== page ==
Liberalization and Incentives for Labor Migration: Theory with Applications to NAFTA
One of the motivations for NAFTA from the US point of view was to reduce the" incentives for Mexican migration into the US. Unskilled rural males are a primary source of" illegal immigration and also Mexico's relatively abundant factor. This group should therefore" be made better off by trade and investment liberalization according to the traditional" Heckscher-Ohlin model. Existing evidence, along with best guesses of many experts in the" area, suggest that NAFTA is unlikely to have a significant positive impact on this group least not within the time frame of several decades. We draw on a number of recent theoretical" contributions in order to offer reasons why NAFTA may not raise the wages of unskilled" Mexican workers.
|Date of creation:||Oct 1997|
|Publication status:||published as Trade and Factor Mobility, deMelo, J., R. Faini and K. Zimmerman, eds., London: Cambridge University Press, 1999, pp. 263-294.|
|Contact details of provider:|| Postal: National Bureau of Economic Research, 1050 Massachusetts Avenue Cambridge, MA 02138, U.S.A.|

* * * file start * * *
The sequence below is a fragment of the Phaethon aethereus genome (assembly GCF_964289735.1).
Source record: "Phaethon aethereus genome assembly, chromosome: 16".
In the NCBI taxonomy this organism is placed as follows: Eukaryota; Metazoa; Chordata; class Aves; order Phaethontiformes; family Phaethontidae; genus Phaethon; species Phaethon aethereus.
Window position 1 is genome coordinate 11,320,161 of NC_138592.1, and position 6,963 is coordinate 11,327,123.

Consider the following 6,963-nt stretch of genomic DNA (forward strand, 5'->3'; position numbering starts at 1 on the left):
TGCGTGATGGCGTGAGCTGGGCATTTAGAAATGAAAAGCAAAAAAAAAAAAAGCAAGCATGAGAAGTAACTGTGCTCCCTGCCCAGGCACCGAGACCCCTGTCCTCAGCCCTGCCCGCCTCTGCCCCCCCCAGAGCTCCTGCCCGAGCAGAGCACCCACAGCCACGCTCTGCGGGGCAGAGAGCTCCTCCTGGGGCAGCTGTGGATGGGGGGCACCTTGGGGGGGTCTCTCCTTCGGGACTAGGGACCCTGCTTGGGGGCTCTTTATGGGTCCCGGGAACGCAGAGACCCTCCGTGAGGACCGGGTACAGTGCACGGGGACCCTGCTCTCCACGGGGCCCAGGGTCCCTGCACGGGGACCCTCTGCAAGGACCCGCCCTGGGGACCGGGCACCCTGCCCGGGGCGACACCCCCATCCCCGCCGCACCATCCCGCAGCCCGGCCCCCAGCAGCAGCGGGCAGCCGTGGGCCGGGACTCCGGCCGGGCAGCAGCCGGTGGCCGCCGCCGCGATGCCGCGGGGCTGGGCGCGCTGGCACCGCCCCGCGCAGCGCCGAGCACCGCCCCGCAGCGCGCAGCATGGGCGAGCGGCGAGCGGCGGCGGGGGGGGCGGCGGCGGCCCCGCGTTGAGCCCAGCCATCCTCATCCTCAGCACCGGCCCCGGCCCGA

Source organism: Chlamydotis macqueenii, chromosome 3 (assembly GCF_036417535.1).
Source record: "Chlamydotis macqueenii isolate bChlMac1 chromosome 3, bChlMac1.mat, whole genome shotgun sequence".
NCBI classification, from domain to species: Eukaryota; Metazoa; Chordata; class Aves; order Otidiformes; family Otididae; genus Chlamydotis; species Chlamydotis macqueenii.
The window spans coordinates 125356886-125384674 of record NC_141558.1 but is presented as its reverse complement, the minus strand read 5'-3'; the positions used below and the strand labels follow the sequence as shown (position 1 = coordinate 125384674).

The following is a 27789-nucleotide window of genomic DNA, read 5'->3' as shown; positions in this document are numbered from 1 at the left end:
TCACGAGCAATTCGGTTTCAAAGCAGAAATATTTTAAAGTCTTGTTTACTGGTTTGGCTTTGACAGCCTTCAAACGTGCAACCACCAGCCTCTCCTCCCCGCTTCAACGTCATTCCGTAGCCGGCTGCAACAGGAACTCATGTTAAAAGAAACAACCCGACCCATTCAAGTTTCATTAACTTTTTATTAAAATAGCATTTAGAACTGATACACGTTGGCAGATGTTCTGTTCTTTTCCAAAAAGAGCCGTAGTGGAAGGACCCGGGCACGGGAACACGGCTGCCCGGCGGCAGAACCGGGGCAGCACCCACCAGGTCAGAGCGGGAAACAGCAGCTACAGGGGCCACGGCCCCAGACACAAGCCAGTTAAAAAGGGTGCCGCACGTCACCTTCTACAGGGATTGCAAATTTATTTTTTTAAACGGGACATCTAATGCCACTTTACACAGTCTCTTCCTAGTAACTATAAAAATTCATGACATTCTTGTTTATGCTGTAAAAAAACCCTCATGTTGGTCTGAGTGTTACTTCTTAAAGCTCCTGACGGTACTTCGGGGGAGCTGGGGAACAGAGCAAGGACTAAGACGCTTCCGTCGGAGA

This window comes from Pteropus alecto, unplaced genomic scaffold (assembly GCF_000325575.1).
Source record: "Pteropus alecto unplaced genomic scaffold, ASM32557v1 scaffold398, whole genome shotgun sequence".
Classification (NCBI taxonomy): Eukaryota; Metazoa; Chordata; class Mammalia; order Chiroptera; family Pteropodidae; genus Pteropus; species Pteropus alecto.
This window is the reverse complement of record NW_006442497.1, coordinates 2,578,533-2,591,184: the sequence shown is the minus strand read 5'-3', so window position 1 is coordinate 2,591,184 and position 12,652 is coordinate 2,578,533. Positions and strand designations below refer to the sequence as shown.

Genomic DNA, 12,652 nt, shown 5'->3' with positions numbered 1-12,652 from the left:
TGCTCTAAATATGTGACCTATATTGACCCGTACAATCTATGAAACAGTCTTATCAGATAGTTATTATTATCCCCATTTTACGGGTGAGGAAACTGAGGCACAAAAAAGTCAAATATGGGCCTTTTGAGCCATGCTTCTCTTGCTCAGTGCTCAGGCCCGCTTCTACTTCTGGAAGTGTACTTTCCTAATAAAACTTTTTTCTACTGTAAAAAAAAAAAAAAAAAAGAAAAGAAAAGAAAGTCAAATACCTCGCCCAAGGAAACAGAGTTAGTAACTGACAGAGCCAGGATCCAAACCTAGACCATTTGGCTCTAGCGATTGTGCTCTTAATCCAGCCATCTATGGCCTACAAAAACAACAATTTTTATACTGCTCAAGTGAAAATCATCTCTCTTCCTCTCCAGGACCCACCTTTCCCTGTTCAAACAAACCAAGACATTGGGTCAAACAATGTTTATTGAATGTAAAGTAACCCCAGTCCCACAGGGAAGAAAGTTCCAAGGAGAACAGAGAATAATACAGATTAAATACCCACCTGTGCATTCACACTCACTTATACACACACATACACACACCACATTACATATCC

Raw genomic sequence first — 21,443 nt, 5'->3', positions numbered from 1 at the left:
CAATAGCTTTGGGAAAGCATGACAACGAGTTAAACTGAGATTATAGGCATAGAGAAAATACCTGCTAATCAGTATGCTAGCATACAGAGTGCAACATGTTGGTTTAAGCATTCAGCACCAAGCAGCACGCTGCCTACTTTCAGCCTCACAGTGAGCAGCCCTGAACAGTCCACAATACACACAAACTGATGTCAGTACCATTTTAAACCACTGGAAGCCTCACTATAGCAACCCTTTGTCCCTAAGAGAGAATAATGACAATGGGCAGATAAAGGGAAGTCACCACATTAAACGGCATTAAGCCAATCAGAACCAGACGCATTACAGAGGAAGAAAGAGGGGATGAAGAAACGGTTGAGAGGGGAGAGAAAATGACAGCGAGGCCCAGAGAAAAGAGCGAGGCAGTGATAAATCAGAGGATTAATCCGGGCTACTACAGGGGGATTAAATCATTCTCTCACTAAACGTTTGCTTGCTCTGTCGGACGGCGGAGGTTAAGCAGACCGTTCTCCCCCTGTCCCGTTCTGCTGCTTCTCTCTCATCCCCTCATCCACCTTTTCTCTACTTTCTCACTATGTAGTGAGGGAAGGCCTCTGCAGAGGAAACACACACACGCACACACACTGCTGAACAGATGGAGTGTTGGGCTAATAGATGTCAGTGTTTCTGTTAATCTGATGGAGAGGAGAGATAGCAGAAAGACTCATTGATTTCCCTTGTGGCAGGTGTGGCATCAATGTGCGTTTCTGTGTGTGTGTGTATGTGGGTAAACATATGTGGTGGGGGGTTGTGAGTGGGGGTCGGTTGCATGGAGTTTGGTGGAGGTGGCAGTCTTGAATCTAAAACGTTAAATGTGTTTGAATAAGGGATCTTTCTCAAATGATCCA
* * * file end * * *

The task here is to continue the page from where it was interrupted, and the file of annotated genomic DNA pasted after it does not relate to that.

Web page: http://www.nber.org
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Please report citation or reference errors to , or , if you are the registered author of the cited work, log in to your RePEc Author Service profile, click on "citations" and make appropriate adjustments.:
- J. Peter Neary, 1995.
"Factor Mobility and International Trade,"
Canadian Journal of Economics,
Canadian Economics Association, vol. 28(s1), pages 4-23, November.
- J. Peter Neary, 1994. "Factor mobility and international trade," Working Papers 199409, School of Economics, University College Dublin.
- J.P. Neary, 1995. "Factor Mobility and International Trade," CEP Discussion Papers dp0248, Centre for Economic Performance, LSE.